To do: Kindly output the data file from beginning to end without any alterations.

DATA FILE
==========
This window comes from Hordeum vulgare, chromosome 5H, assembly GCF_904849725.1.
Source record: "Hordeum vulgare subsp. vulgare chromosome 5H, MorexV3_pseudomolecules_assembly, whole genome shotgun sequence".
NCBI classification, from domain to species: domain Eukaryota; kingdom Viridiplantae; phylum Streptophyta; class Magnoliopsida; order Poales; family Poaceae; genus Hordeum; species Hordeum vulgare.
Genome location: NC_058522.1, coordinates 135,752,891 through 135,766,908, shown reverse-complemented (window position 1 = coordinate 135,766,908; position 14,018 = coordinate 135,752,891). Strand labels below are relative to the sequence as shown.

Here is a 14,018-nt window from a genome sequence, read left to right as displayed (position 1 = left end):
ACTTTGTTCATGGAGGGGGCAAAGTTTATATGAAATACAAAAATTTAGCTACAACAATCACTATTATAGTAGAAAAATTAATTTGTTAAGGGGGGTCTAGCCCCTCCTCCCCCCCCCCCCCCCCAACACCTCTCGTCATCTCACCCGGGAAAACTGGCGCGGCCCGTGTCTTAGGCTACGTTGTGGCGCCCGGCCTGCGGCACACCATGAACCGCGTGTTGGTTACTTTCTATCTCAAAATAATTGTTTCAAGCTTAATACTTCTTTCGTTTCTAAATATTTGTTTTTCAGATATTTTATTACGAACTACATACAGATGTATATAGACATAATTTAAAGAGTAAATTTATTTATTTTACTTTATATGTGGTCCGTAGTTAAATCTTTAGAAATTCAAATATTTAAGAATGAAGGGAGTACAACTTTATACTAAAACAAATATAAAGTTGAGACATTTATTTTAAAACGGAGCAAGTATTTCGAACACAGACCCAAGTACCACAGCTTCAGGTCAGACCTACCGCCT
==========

This window comes from Hordeum vulgare, chromosome 5H, assembly GCF_904849725.1.
Source record: "Hordeum vulgare subsp. vulgare chromosome 5H, MorexV3_pseudomolecules_assembly, whole genome shotgun sequence".
NCBI classification, from domain to species: domain Eukaryota; kingdom Viridiplantae; phylum Streptophyta; class Magnoliopsida; order Poales; family Poaceae; genus Hordeum; species Hordeum vulgare.
Genome location: NC_058522.1, coordinates 135,752,891 through 135,766,908, shown reverse-complemented (window position 1 = coordinate 135,766,908; position 14,018 = coordinate 135,752,891). Strand labels below are relative to the sequence as shown.

Here is a 14,018-nt window from a genome sequence, read left to right as displayed (position 1 = left end):
ACTTTGTTCATGGAGGGGGCAAAGTTTATATGAAATACAAAAATTTAGCTACAACAATCACTATTATAGTAGAAAAATTAATTTGTTAAGGGGGGTCTAGCCCCTCCTCCCCCCCCCCCCCCCCAACACCTCTCGTCATCTCACCCGGGAAAACTGGCGCGGCCCGTGTCTTAGGCTACGTTGTGGCGCCCGGCCTGCGGCACACCATGAACCGCGTGTTGGTTACTTTCTATCTCAAAATAATTGTTTCAAGCTTAATACTTCTTTCGTTTCTAAATATTTGTTTTTCAGATATTTTATTACGAACTACATACAGATGTATATAGACATAATTTAAAGAGTAAATTTATTTATTTTACTTTATATGTGGTCCGTAGTTAAATCTTTAGAAATTCAAATATTTAAGAATGAAGGGAGTACAACTTTATACTAAAACAAATATAAAGTTGAGACATTTATTTTAAAACGGAGCAAGTATTTCGAACACAGACCCAAGTACCACAGCTTCAGGTCAGACCTACCGCCT